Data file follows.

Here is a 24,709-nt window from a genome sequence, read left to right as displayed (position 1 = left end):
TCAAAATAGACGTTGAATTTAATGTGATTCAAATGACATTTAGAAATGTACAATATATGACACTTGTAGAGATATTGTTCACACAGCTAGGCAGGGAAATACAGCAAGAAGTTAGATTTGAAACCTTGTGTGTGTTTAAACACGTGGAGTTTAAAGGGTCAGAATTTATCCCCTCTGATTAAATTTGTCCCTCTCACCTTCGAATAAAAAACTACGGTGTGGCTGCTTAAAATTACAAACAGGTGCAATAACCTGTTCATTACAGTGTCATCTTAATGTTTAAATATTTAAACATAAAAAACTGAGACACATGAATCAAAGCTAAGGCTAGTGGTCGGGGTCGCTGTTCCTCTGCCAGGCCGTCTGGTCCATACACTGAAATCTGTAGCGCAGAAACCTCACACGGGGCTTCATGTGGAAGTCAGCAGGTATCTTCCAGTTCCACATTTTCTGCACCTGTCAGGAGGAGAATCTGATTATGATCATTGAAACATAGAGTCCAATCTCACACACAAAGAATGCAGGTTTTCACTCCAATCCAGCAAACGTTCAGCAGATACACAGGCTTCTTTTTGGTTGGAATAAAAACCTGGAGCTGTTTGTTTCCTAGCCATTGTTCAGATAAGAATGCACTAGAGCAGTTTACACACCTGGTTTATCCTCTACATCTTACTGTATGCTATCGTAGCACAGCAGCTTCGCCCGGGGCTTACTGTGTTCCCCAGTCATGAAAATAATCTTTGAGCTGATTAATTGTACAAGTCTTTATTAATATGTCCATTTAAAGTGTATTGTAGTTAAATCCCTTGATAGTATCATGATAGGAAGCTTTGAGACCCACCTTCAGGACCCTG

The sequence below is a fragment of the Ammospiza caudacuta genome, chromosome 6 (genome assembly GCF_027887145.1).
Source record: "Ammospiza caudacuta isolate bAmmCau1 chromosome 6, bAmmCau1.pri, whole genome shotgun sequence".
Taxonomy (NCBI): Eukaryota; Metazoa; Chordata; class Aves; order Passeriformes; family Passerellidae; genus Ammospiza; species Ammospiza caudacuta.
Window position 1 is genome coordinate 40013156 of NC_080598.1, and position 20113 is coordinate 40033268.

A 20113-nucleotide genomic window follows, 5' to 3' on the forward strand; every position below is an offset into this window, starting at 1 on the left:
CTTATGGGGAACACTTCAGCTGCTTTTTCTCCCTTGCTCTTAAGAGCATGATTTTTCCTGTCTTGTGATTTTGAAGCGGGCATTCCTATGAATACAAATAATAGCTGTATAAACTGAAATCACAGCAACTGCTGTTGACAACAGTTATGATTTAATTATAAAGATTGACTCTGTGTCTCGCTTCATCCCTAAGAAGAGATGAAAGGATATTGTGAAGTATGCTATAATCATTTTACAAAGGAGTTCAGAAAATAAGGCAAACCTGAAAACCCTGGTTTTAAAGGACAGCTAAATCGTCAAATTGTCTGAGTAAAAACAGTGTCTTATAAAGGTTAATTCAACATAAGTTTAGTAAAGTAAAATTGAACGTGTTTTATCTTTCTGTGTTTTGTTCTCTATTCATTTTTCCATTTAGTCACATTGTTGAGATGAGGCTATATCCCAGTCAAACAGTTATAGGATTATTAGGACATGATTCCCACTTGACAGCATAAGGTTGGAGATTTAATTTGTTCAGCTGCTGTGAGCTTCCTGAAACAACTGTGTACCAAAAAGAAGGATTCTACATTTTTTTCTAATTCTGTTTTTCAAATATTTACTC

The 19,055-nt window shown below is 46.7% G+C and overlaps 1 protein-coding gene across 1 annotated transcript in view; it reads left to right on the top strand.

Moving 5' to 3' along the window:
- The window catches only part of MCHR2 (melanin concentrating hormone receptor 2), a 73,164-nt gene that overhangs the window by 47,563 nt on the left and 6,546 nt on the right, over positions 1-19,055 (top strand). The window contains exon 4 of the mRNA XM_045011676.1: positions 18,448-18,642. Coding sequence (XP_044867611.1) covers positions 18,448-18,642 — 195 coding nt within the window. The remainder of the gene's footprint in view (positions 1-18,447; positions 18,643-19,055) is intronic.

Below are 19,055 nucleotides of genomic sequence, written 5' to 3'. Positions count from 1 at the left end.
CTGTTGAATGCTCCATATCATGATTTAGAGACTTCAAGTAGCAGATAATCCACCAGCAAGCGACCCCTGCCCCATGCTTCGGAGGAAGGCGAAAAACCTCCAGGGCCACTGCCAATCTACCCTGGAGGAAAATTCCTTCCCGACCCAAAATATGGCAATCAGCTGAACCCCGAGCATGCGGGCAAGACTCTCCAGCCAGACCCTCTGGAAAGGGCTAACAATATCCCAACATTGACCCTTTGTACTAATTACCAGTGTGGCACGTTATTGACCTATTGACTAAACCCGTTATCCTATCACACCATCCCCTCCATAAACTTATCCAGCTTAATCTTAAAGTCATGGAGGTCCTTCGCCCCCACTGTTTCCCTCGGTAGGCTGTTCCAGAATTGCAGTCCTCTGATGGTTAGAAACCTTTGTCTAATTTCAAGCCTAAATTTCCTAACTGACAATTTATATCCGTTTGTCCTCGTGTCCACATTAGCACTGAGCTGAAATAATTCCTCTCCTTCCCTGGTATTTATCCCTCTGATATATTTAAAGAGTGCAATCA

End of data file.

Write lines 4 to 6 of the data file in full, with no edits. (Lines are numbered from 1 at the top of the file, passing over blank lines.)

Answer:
Source record: "Ammospiza caudacuta isolate bAmmCau1 chromosome 6, bAmmCau1.pri, whole genome shotgun sequence".
Taxonomy (NCBI): Eukaryota; Metazoa; Chordata; class Aves; order Passeriformes; family Passerellidae; genus Ammospiza; species Ammospiza caudacuta.
Window position 1 is genome coordinate 40013156 of NC_080598.1, and position 20113 is coordinate 40033268.